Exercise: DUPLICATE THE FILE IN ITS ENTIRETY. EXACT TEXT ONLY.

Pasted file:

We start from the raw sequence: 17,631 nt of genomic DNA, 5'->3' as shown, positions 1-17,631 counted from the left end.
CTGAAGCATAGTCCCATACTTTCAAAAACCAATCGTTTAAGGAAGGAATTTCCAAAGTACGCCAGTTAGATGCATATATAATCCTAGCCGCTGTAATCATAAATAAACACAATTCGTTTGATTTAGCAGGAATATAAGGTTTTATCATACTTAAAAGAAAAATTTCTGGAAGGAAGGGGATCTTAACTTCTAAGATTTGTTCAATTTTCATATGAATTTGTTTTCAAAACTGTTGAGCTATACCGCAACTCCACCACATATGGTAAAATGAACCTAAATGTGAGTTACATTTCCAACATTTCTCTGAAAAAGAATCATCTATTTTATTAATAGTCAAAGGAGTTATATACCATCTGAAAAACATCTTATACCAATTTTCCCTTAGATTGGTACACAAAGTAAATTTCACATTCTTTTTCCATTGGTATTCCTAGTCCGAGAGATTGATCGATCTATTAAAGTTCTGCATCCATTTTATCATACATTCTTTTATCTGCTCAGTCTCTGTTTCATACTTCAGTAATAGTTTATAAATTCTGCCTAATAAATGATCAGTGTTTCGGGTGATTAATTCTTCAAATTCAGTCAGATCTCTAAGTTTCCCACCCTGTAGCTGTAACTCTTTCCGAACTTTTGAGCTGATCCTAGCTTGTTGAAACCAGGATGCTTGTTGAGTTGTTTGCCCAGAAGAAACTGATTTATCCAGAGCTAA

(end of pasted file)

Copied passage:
We start from the raw sequence: 17,631 nt of genomic DNA, 5'->3' as shown, positions 1-17,631 counted from the left end.
CTGAAGCATAGTCCCATACTTTCAAAAACCAATCGTTTAAGGAAGGAATTTCCAAAGTACGCCAGTTAGATGCATATATAATCCTAGCCGCTGTAATCATAAATAAACACAATTCGTTTGATTTAGCAGGAATATAAGGTTTTATCATACTTAAAAGAAAAATTTCTGGAAGGAAGGGGATCTTAACTTCTAAGATTTGTTCAATTTTCATATGAATTTGTTTTCAAAACTGTTGAGCTATACCGCAACTCCACCACATATGGTAAAATGAACCTAAATGTGAGTTACATTTCCAACATTTCTCTGAAAAAGAATCATCTATTTTATTAATAGTCAAAGGAGTTATATACCATCTGAAAAACATCTTATACCAATTTTCCCTTAGATTGGTACACAAAGTAAATTTCACATTCTTTTTCCATTGGTATTCCTAGTCCGAGAGATTGATCGATCTATTAAAGTTCTGCATCCATTTTATCATACATTCTTTTATCTGCTCAGTCTCTGTTTCATACTTCAGTAATAGTTTATAAATTCTGCCTAATAAATGATCAGTGTTTCGGGTGATTAATTCTTCAAATTCAGTCAGATCTCTAAGTTTCCCACCCTGTAGCTGTAACTCTTTCCGAACTTTTGAGCTGATCCTAGCTTGTTGAAACCAGGATGCTTGTTGAGTTGTTTGCCCAGAAGAAACTGATTTATCCAGAGCTAA